The morning after synchro was always telling – my body telling me I shouldn’t be doing this, especially in my sixties. Getting out of bed the night after synchro, I was a broken man – twisted and hurting in places I didn’t know I had. My body screamed “do not go back next week!”. But I did, chanting the mantra “better to have synchro-ed in my sixties than to have never synchro-ed at all”. I was happy with my achievements, happy that Jeremy led me to this particular water. It had been my plan to have one of my 65@65 swims doing synchro at Chippy Lido, as I planned a return to synchro in the summer of 2020. Synchro class fell victim to Covid-19 lock down, but tonight there was to be a momentary synchro rebellion.

Jeremy’s 70th birthday party, and in his words, to celebrate his entry into second childhood, he, or rather Karen, his wife, fell upon the idea of a pool party. How could anyone vaguely interested in swimming refuse a pool party? It is a birthday, there will be cake as well as swimming and messing around in the water, what is not to like? Karen, Kristie and Christa have all brought cake. There is plenty of cake. Almost too much cake (can you every have too much cake?). In the water we swim, we frolic and float, form (socially distanced) groups, talk, mingle – it seems to be easier to have a socially distanced pool party than a stand-up drinks and food party. Chippy Lido has plenty of lawn, plenty of space to be both separate and together in a separated kind of way.

Separate and together is how the synchro moves started that night, almost organically from conversation into action. For starters there was Liz, Jeremy and me, struggling with synchro-skulling and wiggling our legs – “try the egg-beater” suggested Jeremy, unhelpfully. For those that don’t know, the egg-beater is a form of synchro-torture which involves keeping yourself afloat while circling your legs in opposite directions – an egg-beater in the water. Try that after a knee replacement but seven weeks ago. Then in came Elsa, who synchro-ed like she was born to it. And then there was Leslie, who had never synchro-ed but who watched and copied. Leslie is super-fit to the core, and took to it like a, well, Russian synchro-swimmer. Me - I was hardly fit enough to swim post-surgery, let alone beat eggs in the water, be a flamingo or a crane (but I tried). My new knee didn’t know this was how life with me would be, and wanted it struck out of the contract. I settled upon the simplest knee-friendly move - sculling on my back mostly, propelling myself forward slowly. Bex then came over and asked how to scull forwards. She was of course an instant natural at this and made a competition of it – “race you to the end” she said. We raced, she won, time flew by. The hour and a half went so quickly and there was limited time for cake and speech from Jeremy. The party was exactly the right thing, everyone agreed, missing swim-socialising across the Covid-19 summer . The sun shone then dipped and dropped, throwing at us a pink and red sunset – we glowed in the changing light, no-one more so than Jeremy, the star in the Chipping Norton swim firmament.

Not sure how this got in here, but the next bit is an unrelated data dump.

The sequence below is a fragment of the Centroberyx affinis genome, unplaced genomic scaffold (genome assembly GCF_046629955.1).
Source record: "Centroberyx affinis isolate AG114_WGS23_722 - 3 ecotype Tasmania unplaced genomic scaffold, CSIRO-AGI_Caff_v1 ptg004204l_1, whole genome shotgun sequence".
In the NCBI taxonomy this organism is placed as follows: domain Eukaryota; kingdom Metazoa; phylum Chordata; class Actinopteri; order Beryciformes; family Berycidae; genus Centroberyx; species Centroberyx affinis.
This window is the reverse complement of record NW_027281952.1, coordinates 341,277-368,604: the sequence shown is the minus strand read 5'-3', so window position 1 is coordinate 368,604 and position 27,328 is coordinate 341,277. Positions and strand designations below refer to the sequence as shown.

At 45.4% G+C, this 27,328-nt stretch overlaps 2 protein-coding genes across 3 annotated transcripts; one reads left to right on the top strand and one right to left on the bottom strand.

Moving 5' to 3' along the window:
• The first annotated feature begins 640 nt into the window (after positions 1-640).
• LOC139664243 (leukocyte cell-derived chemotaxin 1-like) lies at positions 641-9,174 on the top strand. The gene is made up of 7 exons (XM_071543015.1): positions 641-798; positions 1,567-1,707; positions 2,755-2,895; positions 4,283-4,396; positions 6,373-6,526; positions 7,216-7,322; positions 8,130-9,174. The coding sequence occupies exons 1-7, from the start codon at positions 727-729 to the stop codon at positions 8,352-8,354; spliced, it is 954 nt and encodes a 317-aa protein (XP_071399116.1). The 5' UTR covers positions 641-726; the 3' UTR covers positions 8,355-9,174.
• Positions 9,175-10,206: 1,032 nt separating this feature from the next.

On reflection driving back - the swimming, who could say no to a swim? The syncho - new muscles were found again. The party - old friendships were renewed after long absences, new ones made, mostly with the non-swim partners of swim-friends. It was the very best of an evening, of a party, such a good thing. My birthday wish to Jeremy is that he has continues to have much fun and many frolics in the water, long into his seventies and beyond. I wish him the discovery of the stiff muscles of his youth and that he continue to enjoy life to its fullest, to continue to call us to do new things; may he be forever young.

Once home, Pauline and I were tired and went straight to bed. In the morning there was the pain of protesting muscles, the muscle-memory of a fine night out at Little Glamour in the Cotswolds, at the equally fine Chipping Norton Lido, and in the company of the very splendid Jeremy and Karen and of friends who shared a very special evening.

Thanks to Karen and Jeremy Wellingham for the Chippy synchro images